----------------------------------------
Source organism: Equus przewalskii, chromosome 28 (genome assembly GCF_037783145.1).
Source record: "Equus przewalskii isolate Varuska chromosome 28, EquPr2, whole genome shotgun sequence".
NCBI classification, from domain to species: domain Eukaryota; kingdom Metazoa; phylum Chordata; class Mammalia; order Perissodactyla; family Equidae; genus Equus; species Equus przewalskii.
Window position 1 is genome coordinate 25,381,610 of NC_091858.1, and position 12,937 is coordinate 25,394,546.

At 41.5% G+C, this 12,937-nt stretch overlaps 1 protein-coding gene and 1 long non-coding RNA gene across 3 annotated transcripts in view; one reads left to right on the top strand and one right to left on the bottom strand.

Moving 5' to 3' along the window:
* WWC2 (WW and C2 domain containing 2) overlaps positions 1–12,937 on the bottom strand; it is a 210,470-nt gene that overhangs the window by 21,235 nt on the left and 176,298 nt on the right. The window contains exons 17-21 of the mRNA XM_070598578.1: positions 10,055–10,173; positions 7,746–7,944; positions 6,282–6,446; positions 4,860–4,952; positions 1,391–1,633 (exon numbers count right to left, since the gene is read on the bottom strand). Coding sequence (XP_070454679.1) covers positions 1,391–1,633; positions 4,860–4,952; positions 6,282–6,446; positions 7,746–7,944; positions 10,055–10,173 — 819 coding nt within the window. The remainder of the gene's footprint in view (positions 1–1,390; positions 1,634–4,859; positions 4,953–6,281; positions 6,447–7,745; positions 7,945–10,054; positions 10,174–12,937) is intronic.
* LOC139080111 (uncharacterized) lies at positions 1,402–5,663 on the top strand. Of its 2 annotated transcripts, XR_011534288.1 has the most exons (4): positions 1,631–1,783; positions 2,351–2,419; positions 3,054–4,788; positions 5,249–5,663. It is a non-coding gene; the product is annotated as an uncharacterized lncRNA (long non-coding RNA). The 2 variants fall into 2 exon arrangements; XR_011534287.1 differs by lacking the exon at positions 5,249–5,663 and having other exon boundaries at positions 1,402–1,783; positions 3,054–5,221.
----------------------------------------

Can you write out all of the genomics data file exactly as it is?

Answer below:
Source organism: Equus przewalskii, chromosome 28 (genome assembly GCF_037783145.1).
Source record: "Equus przewalskii isolate Varuska chromosome 28, EquPr2, whole genome shotgun sequence".
NCBI classification, from domain to species: domain Eukaryota; kingdom Metazoa; phylum Chordata; class Mammalia; order Perissodactyla; family Equidae; genus Equus; species Equus przewalskii.
Window position 1 is genome coordinate 25,381,610 of NC_091858.1, and position 12,937 is coordinate 25,394,546.

At 41.5% G+C, this 12,937-nt stretch overlaps 1 protein-coding gene and 1 long non-coding RNA gene across 3 annotated transcripts in view; one reads left to right on the top strand and one right to left on the bottom strand.

Moving 5' to 3' along the window:
* WWC2 (WW and C2 domain containing 2) overlaps positions 1–12,937 on the bottom strand; it is a 210,470-nt gene that overhangs the window by 21,235 nt on the left and 176,298 nt on the right. The window contains exons 17-21 of the mRNA XM_070598578.1: positions 10,055–10,173; positions 7,746–7,944; positions 6,282–6,446; positions 4,860–4,952; positions 1,391–1,633 (exon numbers count right to left, since the gene is read on the bottom strand). Coding sequence (XP_070454679.1) covers positions 1,391–1,633; positions 4,860–4,952; positions 6,282–6,446; positions 7,746–7,944; positions 10,055–10,173 — 819 coding nt within the window. The remainder of the gene's footprint in view (positions 1–1,390; positions 1,634–4,859; positions 4,953–6,281; positions 6,447–7,745; positions 7,945–10,054; positions 10,174–12,937) is intronic.
* LOC139080111 (uncharacterized) lies at positions 1,402–5,663 on the top strand. Of its 2 annotated transcripts, XR_011534288.1 has the most exons (4): positions 1,631–1,783; positions 2,351–2,419; positions 3,054–4,788; positions 5,249–5,663. It is a non-coding gene; the product is annotated as an uncharacterized lncRNA (long non-coding RNA). The 2 variants fall into 2 exon arrangements; XR_011534287.1 differs by lacking the exon at positions 5,249–5,663 and having other exon boundaries at positions 1,402–1,783; positions 3,054–5,221.